Bought a bunch of chives and not sure how to go about them? That begs the question: how long do chives last, and how do you store them?
If you always use chives the same day you buy them, storage is never an issue. But if you need only a tiny amount, storage practices and shelf life come into play. And if you want to learn about either, you’re in the right place.
In this article, we’re going to talk about:
- how you should store chives so that the herb lasts longer
- if (and when) putting the chives straight into the fridge without any extra prep is a good idea
- knowing if your chives are spoiled and should be discarded
Interested in learning more? Let’s get started.
How Long Do Chives Last?
Chives can last for up to two weeks in the fridge if you handle them properly. But if you just grab the bunch and chuck it into the crisper drawer as-is, they’ll keep for only 3 to 4 days before water-soaked areas start to form and decay set in.
If you leave chives on the counter, they won’t retain quality for longer than a day. So that’s only an option if you’re going to use them soon after you get home from the grocery store.
In the table below, I put a few ways of storing chives and what you should expect when it comes to storage period for each. I’ll go over all of the methods in more detail in the next section.
|Chives (as-is)||< 1 day||3 – 4 days|
|Chives (+ dry paper towel)||7 days|
|Chives (+ stems in water)||7 days|
|Chives (+ wet paper towel & plastic bag)||up to 14 days|
How To Store Chives
Store chives in the fridge. If you need them to last longer than a few days, wrap them with a damp paper towel and put them into a freezer bag. If you know you won’t finish the bunch within two weeks, freeze them instead.
Chives like cold temperatures between 32°F (or 0°C) and 41°F (or 5°C) and very high humidity ([UCD]). They keep the longest when the temperature is near the lower end of that spectrum. Therefore, refrigerating this herb is pretty much a must.
The thing with chives is that if you put them in the fridge as-is, they start to lose water after a few days and form darkened water-soaked spots.
After another day or two, the whole bunch is wet, mushy, and gross. The only thing you can do at that point is to discard the bunch.
Wash chives under running water right before using them.
To prevent that from happening, you can use paper towels.
If you use a dry one, it’ll soak in the extra moisture (preventing wet spots from forming) and keep the bunch humid for longer.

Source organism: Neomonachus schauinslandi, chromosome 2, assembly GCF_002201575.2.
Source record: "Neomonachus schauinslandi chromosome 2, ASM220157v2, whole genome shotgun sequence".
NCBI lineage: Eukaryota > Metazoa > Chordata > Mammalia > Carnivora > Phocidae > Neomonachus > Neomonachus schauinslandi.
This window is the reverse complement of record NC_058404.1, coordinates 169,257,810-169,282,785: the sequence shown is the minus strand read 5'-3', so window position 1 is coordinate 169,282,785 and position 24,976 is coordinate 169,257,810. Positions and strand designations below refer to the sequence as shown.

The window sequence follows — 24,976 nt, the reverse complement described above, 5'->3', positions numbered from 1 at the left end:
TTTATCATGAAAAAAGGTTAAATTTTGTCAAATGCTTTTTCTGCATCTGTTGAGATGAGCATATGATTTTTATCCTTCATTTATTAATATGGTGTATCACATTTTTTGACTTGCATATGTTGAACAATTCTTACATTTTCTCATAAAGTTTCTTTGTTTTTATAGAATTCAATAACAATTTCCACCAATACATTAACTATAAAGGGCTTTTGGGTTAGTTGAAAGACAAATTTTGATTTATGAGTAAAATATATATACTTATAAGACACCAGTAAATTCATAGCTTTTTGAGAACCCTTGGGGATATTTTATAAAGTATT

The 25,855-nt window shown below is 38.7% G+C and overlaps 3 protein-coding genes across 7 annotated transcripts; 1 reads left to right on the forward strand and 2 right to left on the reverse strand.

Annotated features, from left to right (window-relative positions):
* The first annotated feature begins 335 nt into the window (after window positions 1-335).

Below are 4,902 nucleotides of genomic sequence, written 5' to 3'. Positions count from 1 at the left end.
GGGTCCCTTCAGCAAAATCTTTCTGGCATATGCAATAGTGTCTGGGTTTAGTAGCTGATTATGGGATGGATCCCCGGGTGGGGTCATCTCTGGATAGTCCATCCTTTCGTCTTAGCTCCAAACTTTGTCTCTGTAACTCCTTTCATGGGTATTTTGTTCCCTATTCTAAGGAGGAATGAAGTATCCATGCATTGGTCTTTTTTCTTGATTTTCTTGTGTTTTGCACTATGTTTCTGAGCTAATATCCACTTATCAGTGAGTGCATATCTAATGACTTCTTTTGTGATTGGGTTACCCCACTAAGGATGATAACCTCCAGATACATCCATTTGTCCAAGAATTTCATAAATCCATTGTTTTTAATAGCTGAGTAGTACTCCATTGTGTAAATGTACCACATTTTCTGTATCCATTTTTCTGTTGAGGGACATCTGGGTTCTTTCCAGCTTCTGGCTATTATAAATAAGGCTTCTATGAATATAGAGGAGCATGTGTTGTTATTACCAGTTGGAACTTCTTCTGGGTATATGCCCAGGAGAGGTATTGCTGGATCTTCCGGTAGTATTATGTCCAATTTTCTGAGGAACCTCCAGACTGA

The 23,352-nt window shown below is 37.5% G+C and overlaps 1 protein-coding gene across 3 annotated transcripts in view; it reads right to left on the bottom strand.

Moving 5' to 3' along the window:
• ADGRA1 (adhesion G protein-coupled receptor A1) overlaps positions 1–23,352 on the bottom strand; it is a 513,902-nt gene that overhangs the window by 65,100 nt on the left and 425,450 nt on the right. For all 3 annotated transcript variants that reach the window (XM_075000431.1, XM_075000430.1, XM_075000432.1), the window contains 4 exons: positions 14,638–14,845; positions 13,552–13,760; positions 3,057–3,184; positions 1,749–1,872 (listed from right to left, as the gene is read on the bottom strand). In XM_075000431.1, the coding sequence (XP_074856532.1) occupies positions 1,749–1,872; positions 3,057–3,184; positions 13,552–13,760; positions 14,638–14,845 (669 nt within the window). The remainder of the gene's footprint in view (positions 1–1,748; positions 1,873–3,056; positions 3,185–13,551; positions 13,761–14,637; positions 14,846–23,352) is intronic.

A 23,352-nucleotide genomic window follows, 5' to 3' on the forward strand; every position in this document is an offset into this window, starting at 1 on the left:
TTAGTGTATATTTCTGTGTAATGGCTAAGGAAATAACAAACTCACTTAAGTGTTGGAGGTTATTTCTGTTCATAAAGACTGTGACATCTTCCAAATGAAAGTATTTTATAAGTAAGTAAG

To up your chives storage game even more, use a moist (not soaking wet) paper towel instead and put the wrapped bunch in a freezer bag. This way, the herb will maintain humidity and retain quality for much longer.
You can also store chives upright in a jar filled with about an inch or two of water. They do that in supermarkets sometimes.
The issue here is that it requires a bit of extra space in the fridge, and you need to change the water every day or two. Too much of a hassle for me.
If all of the above seems like too much work, you can always freeze chopped chives. This way, you have the herb handy whenever needed and don’t need to worry about it going bad.
How To Tell If Chives Are Bad?
Throw out chives that:
- Are wet, mushy, or discolored (translucent or darkened). If that happens to yours regularly, start using paper towels or freezing your chives.
- The bunch starts to rot or grow mold. It’s not that common, but it might happen. If it does, those chives are done for.
Of course, you can cut out a small water-soaked area or remove a few mushy stalks. Unfortunately, that only works if chives have just started to lose quality. That means you’ve caught the issue early.
For me, I tend to forget that I have fresh chives in the fridge. After a couple of days, I stumble upon the bunch when I’m searching for something else, and at that point, the stalks are already spoiled.
Because of that, my wife and I switched to storing frozen chives instead. We prep the bunch as soon as we can, and this way, make sure it never ends up in the trash can.
If your chives often go bad before you use them, consider switching to freezing them.